How Replacing Your Air Conditioning Unit Affects Air Quality

How Replacing Your Air Conditioning Unit Affects Air Quality

When a heat wave hits, air conditioning changes from a luxury into a life-saving necessity. But what if the very equipment you rely on for cooling is also affecting your health by lowering your indoor air quality? Replacing central air conditioning systems often results in an improvement in the air quality and therefore your family’s health. Proper maintenance of the AC also plays an essential role. Here’s what you need to know about your health, indoor air quality, and how a new air conditioning unit could help.

How Your AC Affects Air Quality

Since your home is an enclosed environment, there is a limited amount of fresh air entering it. Using a central air conditioning unit recirculates the majority of your indoor air. This can work well when the AC filters out particles and moves plenty of air per hour. When you skip essential maintenance tasks like changing the air filters, air flow drops and particles remains in the air. Your AC will fail to take in enough fresh air, which is a minimum of 15 cubic feet of outside makeup air per minute per person in the home. This is particularly true when you forget to change the filters on the fresh air intake vent in your AC system.

Dirty air filters fail to stop the allergens, pollen, pesticides, dust, and other outdoor irritants from mixing into your home’s air supply. If you’re still using window AC units rather than central air conditioners, you’re also likely letting in allergens where the equipment fails to seal tightly to the window opening. Finally, dust and mold can settle in the ducts of your home’s central heating and cooling system. Each time the system turns on to distribute the air, you’re also getting a dose of mold spores or pet dander.

Dirty Air Conditioning Units Cause Health Problems

Skipping maintenance visits and allowing your air conditioner to get dirty can cause a range of problems, from serious long-term health conditions to irritating but reversible symptoms. Some of the health concerns linked to poor air quality include:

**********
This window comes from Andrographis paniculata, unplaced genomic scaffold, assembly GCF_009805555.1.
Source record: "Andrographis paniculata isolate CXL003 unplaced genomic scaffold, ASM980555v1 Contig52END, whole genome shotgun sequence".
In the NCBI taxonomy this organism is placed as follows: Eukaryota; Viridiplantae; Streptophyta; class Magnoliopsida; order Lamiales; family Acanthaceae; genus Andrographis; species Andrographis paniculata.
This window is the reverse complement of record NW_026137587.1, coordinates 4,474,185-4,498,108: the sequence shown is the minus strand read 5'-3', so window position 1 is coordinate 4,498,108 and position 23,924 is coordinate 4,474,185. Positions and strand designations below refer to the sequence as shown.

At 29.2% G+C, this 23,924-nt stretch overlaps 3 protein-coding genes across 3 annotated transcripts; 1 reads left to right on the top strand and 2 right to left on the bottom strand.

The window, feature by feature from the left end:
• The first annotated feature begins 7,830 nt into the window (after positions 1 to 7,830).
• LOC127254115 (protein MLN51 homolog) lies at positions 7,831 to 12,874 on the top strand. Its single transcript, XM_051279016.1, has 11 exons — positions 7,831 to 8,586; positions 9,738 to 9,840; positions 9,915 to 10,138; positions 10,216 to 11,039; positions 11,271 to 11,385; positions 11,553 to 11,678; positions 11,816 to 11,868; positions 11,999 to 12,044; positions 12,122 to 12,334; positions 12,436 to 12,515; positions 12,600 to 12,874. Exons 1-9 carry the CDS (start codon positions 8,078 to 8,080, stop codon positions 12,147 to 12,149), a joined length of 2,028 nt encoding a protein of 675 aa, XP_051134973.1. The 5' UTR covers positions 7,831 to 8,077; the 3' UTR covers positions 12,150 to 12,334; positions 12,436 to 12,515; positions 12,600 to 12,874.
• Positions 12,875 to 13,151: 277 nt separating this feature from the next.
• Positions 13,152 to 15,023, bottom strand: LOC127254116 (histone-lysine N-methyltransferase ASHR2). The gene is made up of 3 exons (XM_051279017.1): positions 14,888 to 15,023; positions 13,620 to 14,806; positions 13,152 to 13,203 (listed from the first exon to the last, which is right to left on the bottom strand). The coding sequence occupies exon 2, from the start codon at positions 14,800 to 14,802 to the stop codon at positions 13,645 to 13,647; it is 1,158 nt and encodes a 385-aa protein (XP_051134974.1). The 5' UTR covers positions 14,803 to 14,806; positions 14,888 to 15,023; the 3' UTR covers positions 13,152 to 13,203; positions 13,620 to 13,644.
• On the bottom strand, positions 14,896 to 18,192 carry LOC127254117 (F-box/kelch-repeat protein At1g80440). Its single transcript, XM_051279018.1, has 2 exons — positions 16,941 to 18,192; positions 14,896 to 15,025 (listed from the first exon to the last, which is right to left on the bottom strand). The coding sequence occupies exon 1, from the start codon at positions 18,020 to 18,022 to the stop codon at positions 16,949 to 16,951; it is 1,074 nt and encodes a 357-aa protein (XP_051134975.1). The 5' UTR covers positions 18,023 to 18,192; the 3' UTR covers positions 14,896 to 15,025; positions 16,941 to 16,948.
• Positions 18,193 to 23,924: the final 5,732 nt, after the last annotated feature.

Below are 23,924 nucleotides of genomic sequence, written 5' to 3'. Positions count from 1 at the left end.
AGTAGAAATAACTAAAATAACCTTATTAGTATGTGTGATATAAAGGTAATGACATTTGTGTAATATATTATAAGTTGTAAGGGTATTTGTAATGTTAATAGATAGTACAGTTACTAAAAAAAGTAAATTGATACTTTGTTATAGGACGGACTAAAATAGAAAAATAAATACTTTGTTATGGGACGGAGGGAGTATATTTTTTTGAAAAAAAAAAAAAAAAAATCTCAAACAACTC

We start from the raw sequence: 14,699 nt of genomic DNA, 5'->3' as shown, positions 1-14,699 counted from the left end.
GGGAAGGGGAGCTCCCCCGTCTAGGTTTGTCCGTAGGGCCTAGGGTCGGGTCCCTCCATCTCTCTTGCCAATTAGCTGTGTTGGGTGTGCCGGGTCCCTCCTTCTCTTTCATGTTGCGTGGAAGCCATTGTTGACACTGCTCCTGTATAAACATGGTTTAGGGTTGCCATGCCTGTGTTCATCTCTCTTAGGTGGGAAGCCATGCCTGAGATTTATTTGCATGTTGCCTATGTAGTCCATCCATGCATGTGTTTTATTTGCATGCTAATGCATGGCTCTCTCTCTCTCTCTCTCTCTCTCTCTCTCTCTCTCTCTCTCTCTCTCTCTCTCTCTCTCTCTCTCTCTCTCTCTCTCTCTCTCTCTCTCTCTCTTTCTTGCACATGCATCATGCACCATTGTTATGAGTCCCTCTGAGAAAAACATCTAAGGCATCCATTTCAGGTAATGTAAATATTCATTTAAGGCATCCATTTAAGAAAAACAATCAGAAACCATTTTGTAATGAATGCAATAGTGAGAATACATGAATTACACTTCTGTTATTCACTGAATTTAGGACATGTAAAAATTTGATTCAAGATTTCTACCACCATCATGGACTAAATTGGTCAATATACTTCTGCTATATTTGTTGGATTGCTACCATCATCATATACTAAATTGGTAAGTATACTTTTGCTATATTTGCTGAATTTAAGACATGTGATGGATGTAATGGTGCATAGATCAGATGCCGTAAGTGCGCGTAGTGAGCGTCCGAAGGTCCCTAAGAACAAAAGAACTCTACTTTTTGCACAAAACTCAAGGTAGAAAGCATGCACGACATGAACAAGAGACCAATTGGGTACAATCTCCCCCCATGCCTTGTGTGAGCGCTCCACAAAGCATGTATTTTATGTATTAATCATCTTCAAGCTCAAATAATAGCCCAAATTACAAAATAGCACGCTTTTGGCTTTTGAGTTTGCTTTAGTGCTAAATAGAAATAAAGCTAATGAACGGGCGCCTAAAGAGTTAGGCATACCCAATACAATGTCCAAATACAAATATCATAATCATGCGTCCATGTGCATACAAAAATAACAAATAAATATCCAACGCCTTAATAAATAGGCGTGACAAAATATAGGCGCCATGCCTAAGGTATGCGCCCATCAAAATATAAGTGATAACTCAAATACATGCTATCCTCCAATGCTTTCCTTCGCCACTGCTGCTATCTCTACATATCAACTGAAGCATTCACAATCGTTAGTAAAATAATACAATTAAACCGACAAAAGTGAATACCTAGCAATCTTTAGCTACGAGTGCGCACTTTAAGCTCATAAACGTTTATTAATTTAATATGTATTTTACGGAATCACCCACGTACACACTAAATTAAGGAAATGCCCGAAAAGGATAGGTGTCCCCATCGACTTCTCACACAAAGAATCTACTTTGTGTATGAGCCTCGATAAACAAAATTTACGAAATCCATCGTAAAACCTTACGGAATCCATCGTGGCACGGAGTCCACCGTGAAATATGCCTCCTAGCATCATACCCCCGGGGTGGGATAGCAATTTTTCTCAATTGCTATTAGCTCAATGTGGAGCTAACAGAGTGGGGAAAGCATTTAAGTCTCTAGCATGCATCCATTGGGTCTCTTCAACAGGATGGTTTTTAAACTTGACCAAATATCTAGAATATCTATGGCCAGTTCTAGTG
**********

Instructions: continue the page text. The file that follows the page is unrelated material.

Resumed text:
• Respiratory issues, from asthma and allergy attacks to obstructive pulmonary disease
  • Drying of the sinuses, nasal passages, and skin, leading to more sinus infections and flare-ups of conditions like eczema
  • Itchy eyes and difficulty breathing, caused by the amount of particles in the air and poor air quality in general
  • Pneumonia and long-term conditions like lung cancer, especially after decades of daily exposure to high levels of irritants
  • Higher rates of colds and other viruses, due to the drying effect on the mucus membranes that help push viruses out before they can infect you
  • Greater chances for ear infections, especially if mold spores are present in the home since it can grow in the warm and damp environment of the middle and inner ear
  • Headaches, especially sinus headaches brought on by irritation in the nasal passages and eyes.

Aside from affecting your health, dirty HVAC equipment and dusty ducts can also make a visual impact on your home. Visible streaking around your air vents is a clear sign that there’s too much particulate in your air and that you need an immediate maintenance visit.

What You Can Do

Whether you have confirmed an air quality problem or just suspect one, replacing central air conditioner parts are a good way to improve both air quality and energy efficiency. You have plenty of options for improving the performance of your air conditioning unit, either through replacement or just better maintenance of the system you currently use.

Start by checking the manufacturer’s recommendations for air filter replacements. Many companies offer a range of recommendations based on the conditions around your home. For example, living on a dirt road that produces a lot of dust or around mature trees that release plenty of pollen may mean changing your filters every month. With less dust and allergens entering through the fresh air intake vent, you may only need new filters every two to three months instead.

Open your windows to let in fresh air for at least 20 minutes a day when possible. This exchange of air can remove a lot of particulate floating in the air without putting much strain on your air conditioning unit.

Schedule at least one maintenance visit from an HVAC technician per year. These maintenance checks are essential at detecting issues that would affect air quality, such as mold growth or leaks in the duct work.

Replace your air conditioner every 10 years for optimal air quality. If you’ve purchased a system with a longer lifespan, pay for a deep cleaning service every five years to keep your air quality as high as possible.

Finally, don’t forget about the air filters in the cabin of your vehicle as well. These filters are usually recommended for replacement at 12,000 to 15,000 mile intervals, and allowing them to get dirty affects the air quality you experience during your daily commute.

If you choose to install a new air conditioning unit, consider a whole house filtration unit for more control over your exposure to allergens and particulate. Contact an HVAC specialist to discuss your options for improving your home’s air quality.

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